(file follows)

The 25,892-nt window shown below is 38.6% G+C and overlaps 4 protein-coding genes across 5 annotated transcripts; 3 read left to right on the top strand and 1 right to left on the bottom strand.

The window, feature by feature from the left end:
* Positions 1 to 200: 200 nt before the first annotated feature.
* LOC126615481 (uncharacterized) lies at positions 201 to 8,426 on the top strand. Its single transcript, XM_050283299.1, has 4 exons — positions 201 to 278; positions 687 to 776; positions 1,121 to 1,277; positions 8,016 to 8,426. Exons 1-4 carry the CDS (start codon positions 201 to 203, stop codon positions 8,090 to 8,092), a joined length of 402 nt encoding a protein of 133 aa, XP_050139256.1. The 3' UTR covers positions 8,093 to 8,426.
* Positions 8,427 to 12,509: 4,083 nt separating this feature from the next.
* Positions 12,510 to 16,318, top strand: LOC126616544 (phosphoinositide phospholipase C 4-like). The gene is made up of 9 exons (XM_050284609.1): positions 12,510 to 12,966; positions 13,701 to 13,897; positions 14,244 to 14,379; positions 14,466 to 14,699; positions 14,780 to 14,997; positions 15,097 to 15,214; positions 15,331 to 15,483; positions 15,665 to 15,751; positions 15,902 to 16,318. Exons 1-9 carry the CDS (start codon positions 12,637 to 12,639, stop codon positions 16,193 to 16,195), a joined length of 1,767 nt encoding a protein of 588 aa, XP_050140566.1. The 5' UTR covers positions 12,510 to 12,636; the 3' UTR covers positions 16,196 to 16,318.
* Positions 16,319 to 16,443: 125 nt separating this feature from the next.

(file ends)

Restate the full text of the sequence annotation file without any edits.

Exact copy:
The 25,892-nt window shown below is 38.6% G+C and overlaps 4 protein-coding genes across 5 annotated transcripts; 3 read left to right on the top strand and 1 right to left on the bottom strand.

The window, feature by feature from the left end:
* Positions 1 to 200: 200 nt before the first annotated feature.
* LOC126615481 (uncharacterized) lies at positions 201 to 8,426 on the top strand. Its single transcript, XM_050283299.1, has 4 exons — positions 201 to 278; positions 687 to 776; positions 1,121 to 1,277; positions 8,016 to 8,426. Exons 1-4 carry the CDS (start codon positions 201 to 203, stop codon positions 8,090 to 8,092), a joined length of 402 nt encoding a protein of 133 aa, XP_050139256.1. The 3' UTR covers positions 8,093 to 8,426.
* Positions 8,427 to 12,509: 4,083 nt separating this feature from the next.
* Positions 12,510 to 16,318, top strand: LOC126616544 (phosphoinositide phospholipase C 4-like). The gene is made up of 9 exons (XM_050284609.1): positions 12,510 to 12,966; positions 13,701 to 13,897; positions 14,244 to 14,379; positions 14,466 to 14,699; positions 14,780 to 14,997; positions 15,097 to 15,214; positions 15,331 to 15,483; positions 15,665 to 15,751; positions 15,902 to 16,318. Exons 1-9 carry the CDS (start codon positions 12,637 to 12,639, stop codon positions 16,193 to 16,195), a joined length of 1,767 nt encoding a protein of 588 aa, XP_050140566.1. The 5' UTR covers positions 12,510 to 12,636; the 3' UTR covers positions 16,196 to 16,318.
* Positions 16,319 to 16,443: 125 nt separating this feature from the next.